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The Jerwood Series 6 James OLSEN (b. 1982)
Chameleon Concerto (2004)a [11:46] Christian MASON (b. 1984)
In Time Entwined, In Space Enlaced (2008)b [10:17] Larry GOVES (b. 1980)
Springtime (2008)c [7:46] Claudia MOLITOR (b. 1974)
untitled 40 [desk-life] (2008) Kenneth HESKETH (b. 1968)
Detail from the Record (2001)d [14:40]
Gould (violin)a; Rolf Hind (piano)a; Juliet
Fraser (soprano)c; London Sinfonietta; David Porcelijna,
Baldur Brönnimanb, Oliver Knussend
rec. (live) Queen Elizabeth Hall, Southbank Centre, London, 19 February
2005 (Olsen), 2 December 2008 (Mason, Goves, Molitor) and 30 May 2006
LONDON SINFONIETTA SINFCD2-2009 [51:53]
It seems that this release in the London Sinfonietta Jerwood
line is the last one, which is a pity since this series allowed
works by younger composers to be heard on a more or less
permanent basis. This is important because contemporary composers
have often to be happy with a first - and lone - performance.
A repeat performance is a near-miracle. I will not say that
any new work deserves several performances but certainly
needs them. If it does not, that is where the record plays
its role to the full. This - as far as I am concerned - amply
justifies the aims of the Jerwood Series. The London Sinfonietta,
too, has played - and still does - a significant part in
encouraging young composers to write for them and in performing
them with dedication and commitment. The London Sinfonietta’s fortieth anniversary in 2008 was celebrated by some further commissions that feature here:. Christian Mason’s In TimeEntwined, In Space Enlaced,
Larry Goves’ Springtime and Claudia Molitor’s untitled 40[desk-life].
The London Sinfonietta also gave the first performance of
the revised version of James Olsen’s Chameleon Concerto and
of Kenneth Hesketh’s Detail from the Record.
In his short notes James Olsen mentions that he was dissatisfied when the original version of Chameleon Concerto was first performed so he seized the opportunity to revise and partly rewrite it when the occasion arose. The London Sinfonietta gave the first performance of the revised version scored for chamber orchestra and that is what we have here. ChameleonConcerto is
a double concerto for violin and piano of sorts, but one in
which the soloists do not necessarily stand as outsiders confronting
the orchestra but rather “blend both into each and into an ever-changing orchestral background”. This is a quite attractive and accessible work, though some may find the music a bit eclectic with its blend of jazzy undertones, folk-like inflections (the end of the work that may bring East-European folk music to mind) and - at times - echoes of Tippett (the coruscating string counterpoint at about eight minutes into the work redolent of Tippett’s Corelli Fantasia). I enjoyed this enormously.
Christian Mason’s In Time Entwined, In Space Enlaced is
scored for small ensemble, in fact three trios - each consisting
of one woodwind, one percussion and one string player. The
music sounds somewhat more modern but never extravagantly so,
and the composer’s fine ear for arresting sonorities is quite often brilliantly and tellingly displayed. It seems that “the ethereal sound of thirty-six handkerchief-harmonicas, placed throughout the audience” should be heard occasionally, but the recording does not make this quite obvious. This is a very minor reservation about an otherwise highly inventive score written for the ensemble’s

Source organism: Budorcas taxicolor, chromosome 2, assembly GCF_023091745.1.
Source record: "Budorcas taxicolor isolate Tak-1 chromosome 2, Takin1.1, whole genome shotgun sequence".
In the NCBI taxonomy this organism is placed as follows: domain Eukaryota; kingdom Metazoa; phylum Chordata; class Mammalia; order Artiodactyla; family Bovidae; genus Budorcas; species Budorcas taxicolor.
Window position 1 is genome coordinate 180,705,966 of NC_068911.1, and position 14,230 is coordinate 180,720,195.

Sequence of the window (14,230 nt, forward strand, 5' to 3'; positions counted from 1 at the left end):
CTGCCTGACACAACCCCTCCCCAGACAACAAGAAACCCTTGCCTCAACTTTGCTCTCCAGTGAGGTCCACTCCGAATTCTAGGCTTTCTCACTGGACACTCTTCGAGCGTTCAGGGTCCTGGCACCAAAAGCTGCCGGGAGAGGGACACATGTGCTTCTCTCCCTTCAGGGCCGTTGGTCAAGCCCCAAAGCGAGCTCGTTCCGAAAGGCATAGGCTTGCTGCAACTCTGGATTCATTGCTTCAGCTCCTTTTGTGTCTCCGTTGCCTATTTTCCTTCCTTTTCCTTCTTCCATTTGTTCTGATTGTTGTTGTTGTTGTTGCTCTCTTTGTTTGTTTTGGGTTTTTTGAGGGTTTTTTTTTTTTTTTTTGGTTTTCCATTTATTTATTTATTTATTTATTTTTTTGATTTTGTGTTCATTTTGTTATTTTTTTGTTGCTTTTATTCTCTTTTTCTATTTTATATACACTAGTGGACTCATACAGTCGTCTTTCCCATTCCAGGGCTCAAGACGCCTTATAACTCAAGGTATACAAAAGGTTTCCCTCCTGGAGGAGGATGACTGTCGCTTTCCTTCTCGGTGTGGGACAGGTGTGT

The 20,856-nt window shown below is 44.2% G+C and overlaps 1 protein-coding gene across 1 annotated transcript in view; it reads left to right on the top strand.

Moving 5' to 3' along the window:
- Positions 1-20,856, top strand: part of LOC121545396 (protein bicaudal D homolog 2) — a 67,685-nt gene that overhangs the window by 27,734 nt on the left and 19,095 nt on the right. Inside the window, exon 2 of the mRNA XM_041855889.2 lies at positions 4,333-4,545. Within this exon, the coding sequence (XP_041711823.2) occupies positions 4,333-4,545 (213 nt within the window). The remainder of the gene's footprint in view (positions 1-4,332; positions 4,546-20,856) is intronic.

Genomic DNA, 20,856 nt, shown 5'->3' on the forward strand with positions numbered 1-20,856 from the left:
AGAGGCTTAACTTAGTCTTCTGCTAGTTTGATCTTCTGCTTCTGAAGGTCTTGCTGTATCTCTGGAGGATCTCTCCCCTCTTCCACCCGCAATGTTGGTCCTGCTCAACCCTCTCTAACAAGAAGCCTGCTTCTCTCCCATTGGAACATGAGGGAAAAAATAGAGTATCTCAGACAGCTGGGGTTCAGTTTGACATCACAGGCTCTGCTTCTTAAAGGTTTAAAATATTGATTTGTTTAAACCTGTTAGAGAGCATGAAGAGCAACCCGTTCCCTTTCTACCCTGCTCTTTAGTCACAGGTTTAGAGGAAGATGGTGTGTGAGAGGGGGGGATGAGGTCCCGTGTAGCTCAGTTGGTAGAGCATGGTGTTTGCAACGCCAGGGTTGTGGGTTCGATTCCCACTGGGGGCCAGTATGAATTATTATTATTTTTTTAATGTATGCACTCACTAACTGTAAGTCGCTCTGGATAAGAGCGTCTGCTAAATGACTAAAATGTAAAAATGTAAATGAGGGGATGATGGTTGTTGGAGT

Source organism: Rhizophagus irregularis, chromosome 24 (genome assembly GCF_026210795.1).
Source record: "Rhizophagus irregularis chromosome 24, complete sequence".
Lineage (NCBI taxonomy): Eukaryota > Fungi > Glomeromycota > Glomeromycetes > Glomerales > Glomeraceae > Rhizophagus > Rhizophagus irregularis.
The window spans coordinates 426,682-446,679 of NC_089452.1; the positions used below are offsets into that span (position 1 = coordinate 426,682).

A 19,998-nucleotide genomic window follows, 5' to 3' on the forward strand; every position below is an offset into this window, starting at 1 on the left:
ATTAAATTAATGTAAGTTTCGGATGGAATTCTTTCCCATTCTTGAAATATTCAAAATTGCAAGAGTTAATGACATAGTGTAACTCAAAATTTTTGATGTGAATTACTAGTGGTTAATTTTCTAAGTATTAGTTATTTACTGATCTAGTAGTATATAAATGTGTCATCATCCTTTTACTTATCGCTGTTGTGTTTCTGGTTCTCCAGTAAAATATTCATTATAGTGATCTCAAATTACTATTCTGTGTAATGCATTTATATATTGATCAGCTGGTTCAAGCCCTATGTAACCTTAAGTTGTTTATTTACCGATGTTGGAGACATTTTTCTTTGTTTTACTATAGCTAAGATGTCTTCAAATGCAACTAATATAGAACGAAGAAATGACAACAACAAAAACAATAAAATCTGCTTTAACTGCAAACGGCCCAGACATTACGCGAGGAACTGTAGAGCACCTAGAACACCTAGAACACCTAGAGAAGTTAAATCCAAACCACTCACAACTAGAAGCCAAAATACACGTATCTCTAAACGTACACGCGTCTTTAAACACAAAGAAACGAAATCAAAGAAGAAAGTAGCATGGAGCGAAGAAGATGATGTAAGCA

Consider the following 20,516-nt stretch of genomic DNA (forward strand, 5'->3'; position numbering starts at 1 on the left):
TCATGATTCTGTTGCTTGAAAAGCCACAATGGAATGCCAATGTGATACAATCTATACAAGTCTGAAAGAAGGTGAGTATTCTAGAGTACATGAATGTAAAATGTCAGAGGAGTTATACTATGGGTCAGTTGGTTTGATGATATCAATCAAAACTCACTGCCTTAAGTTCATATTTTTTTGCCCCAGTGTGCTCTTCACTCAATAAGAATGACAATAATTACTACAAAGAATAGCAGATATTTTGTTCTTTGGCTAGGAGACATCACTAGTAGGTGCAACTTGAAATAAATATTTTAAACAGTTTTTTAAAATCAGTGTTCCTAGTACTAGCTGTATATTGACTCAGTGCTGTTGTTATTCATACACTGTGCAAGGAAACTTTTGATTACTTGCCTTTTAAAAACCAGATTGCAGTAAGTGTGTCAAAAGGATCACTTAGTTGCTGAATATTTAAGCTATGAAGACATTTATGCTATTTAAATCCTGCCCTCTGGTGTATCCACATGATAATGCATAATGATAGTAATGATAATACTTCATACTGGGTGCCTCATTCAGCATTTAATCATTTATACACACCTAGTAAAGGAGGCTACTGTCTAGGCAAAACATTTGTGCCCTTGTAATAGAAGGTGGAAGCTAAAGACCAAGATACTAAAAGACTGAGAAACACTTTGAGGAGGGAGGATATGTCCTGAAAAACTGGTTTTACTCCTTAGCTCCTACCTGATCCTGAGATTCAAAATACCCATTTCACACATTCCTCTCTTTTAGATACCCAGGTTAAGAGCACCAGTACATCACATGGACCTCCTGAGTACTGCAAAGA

Goves’ Springtime, too, was one of the
three works commissioned to mark the London Sinfonietta’s
fortieth anniversary. This is a beautiful setting of an eponymous
poem by Matthew Welton with whom the composer has already collaborated
on several occasions. A sense of distance - suggested by the
words of the poem - is achieved by the presence of two separate
ensembles (one acoustic and one amplified) as well as by a
pre-recorded vocal line counterpointing the live singer in
an often enticing dialogue. This is one of the undoubted successes
in this release and a truly beautiful work that deserves to
be heard again and again.
“… the sounds of writing down the music - the pencil moving across the paper, the sharpening of that pencil, the moving of a ruler… I wanted to bring them into the music and celebrate their importance in the production of a work” (the composer’s words). This is what Claudia Molitor’s untitled 40 [desk-life] is
about. The work opens with noise-like sounds, some isolated
notes played on the piano - the composer’s trying-out
some idea?. From these noises eventually emerges a beautiful
slow tune played by the cello but noises have the last word.
The composer had probably a few things to erase and amend.
I must admit that I was not entirely convinced by this piece
that probably makes a stronger impact in a live performance.
It should have made so at its first performance accompanied
by a film showing the score being manipulated. This was the
third fortieth anniversary commission.
Kenneth Hesketh’s Detail from the Record draws on material from episodes of a larger work The Record of Ancient Matters, a puppet ballet based on Japanese folk tales. The work is in four short sections played without a break. This beautiful work is undoubtedly the most readily attractive and accessible one in this most revealing release. The music is colourful and tuneful (yes, tuneful!) and the composer draws many imaginative textures from a somewhat larger ensemble than any of the other works recorded here.
Similar selections may be uneven, inevitably so I should think,
but there is much fine music in this one. It is thus much more
than merely “interesting” for here are a few composers
whose future works will be worth watching out for.
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